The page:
Diego understands composition. He’s not always content to display his models on a flat base. He’s willing to take risks by displaying models in extreme vignettes, such as his Shades of Death, as only one example.

Diego builds science fiction. Check out his Jedi Fighter and you’ll see that it’s not hard to imagine him building models for a Hollywood studio.

Of course it’s with aircraft that Diego truly excels. In addition to the F-18, the natural metal finish of his 1/48 Fw-190, about as realistic as I've ever seen in scale, is further evidence of his skill.

And the best thing is, Diego doesn’t keep any of his techniques secret! He’s published five books that explain his techniques, an investment that’s probably worth everything that you’ll learn, particularly if you’re new to the hobby. He also has a Facebook page, but don't send him a friend request; he seems to have reached the software-imposed limit on maximum friends.

Someday I hope to meet him.

My thanks to Diego for allowing me to use one of the photo of his F-18.


Read more about other inspiring modelers.

Wednesday, March 22, 2017

Fencecheck is no more

One of my favorite web sites for modern military aviation has long been Fencecheck. It was a hangout for aviation photographers — amateur and professional alike — and was a valuable repository for us modelers. Unfortunately, I learned over the weekend that the owner of the site has shut it down.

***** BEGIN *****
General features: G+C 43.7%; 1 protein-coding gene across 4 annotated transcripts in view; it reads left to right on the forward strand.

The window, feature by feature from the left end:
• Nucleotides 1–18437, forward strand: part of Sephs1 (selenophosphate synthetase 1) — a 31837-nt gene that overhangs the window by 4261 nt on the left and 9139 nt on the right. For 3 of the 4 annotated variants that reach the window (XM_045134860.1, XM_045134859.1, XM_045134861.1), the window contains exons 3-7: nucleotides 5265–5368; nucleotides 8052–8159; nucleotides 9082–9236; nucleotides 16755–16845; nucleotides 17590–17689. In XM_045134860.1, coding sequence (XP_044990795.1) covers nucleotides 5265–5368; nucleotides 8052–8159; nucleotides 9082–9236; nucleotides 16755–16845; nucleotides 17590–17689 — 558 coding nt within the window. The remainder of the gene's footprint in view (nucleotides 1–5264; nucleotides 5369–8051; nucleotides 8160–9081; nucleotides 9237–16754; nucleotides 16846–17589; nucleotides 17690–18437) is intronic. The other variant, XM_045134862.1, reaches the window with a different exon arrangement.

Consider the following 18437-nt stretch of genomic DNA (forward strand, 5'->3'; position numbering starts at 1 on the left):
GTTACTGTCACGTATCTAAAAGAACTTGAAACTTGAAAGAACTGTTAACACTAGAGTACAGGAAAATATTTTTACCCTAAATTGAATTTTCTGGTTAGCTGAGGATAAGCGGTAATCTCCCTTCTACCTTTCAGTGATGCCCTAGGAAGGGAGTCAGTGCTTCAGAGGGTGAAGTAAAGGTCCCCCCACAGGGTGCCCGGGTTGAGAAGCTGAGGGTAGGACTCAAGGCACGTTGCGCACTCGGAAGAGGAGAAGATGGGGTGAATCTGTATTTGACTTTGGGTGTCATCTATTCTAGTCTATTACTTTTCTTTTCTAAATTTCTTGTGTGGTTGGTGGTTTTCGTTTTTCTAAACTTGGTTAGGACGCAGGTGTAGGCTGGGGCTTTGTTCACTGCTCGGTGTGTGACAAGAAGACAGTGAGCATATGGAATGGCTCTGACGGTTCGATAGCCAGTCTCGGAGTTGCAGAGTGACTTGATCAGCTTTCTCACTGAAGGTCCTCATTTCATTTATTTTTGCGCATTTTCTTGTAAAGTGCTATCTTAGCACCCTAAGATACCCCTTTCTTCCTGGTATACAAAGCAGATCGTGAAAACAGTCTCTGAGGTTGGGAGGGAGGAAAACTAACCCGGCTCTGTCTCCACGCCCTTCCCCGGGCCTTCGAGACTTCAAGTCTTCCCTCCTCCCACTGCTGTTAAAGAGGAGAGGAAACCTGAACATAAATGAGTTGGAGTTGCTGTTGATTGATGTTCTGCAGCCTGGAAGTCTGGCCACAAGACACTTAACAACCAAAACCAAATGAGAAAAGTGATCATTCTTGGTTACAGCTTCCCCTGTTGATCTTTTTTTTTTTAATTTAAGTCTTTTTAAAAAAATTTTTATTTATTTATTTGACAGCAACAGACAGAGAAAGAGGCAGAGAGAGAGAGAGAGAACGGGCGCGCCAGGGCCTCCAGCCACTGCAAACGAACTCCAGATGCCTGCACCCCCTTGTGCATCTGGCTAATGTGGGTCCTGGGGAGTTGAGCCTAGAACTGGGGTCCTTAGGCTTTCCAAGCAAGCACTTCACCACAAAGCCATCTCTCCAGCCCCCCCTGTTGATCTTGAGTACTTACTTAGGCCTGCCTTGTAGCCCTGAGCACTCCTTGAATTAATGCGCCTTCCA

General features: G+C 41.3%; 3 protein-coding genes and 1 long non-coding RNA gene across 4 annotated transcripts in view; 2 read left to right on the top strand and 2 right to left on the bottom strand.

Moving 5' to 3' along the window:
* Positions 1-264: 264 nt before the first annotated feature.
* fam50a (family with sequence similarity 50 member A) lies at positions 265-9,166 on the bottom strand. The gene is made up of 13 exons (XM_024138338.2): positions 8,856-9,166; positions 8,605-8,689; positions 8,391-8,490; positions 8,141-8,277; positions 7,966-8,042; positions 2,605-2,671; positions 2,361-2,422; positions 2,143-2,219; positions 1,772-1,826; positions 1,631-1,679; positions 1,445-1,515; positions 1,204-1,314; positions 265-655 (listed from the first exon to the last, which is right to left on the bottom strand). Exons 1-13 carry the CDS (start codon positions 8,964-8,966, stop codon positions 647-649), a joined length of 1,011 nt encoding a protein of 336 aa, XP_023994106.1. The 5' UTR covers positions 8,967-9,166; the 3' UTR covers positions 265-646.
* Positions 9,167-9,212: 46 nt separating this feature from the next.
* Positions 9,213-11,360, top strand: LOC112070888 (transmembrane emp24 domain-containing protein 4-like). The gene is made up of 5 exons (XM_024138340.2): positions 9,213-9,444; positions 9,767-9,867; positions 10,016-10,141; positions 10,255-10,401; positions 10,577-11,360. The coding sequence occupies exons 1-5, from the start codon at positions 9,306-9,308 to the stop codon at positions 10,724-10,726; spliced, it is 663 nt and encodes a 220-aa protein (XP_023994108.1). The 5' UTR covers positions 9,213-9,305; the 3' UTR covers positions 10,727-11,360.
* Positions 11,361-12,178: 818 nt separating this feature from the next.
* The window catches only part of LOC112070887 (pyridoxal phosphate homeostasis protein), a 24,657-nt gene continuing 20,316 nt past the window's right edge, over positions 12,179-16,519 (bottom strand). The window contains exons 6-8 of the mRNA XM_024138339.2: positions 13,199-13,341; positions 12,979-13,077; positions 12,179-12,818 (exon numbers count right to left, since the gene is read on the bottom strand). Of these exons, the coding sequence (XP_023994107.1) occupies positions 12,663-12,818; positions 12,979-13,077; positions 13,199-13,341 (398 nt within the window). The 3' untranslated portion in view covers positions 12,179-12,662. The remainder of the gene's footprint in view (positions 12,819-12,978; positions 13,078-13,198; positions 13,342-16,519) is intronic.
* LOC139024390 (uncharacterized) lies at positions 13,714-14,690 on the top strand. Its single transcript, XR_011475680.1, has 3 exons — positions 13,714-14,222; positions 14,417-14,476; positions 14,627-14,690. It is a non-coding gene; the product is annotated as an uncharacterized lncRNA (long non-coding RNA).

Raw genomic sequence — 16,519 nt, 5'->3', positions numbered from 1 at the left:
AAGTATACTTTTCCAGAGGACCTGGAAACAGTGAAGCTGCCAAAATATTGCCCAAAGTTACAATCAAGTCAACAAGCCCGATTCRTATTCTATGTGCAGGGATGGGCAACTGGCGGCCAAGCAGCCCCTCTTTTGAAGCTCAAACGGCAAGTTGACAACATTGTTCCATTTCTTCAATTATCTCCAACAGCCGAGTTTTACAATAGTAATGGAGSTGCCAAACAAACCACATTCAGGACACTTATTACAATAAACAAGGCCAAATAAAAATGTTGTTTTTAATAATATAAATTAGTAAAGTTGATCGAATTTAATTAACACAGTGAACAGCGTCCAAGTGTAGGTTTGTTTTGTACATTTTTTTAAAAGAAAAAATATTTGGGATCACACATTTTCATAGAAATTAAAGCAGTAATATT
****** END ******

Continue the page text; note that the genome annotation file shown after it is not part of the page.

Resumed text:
The good news is that many Fencecheck participants are now collaborating and sharing photos in a new group on Flickr, aptly named Re-Check, which is fine for new photos going forward, but what about all the photos that had been posted on Fencecheck?

All is not completely lost. Although there’s no way to view the old discussion threads (they’re not accessible via the Wayback Machine), you can find many of the photos using Google. Here’s how.

Let’s say you’re looking for photos of T-38Cs for your upcoming build of the Trumpeter kit. Go to Google Images and enter this search query:

“T 38C" site:fencecheck.com/forums/


Most — but not all — of the resulting photos should be accessible. Simply click on an image, click the View Image button, and enjoy the photograph.

You can search for photos of any other aircraft, base, exercise, or unit by replacing T-38C as appropriate, for example Red Flag. And if it’s not obvious, you can use the same search strategy to find photos from other web sites; simply replace fence check.com/forums/ with the URL of the web site of interest.

Happy searching!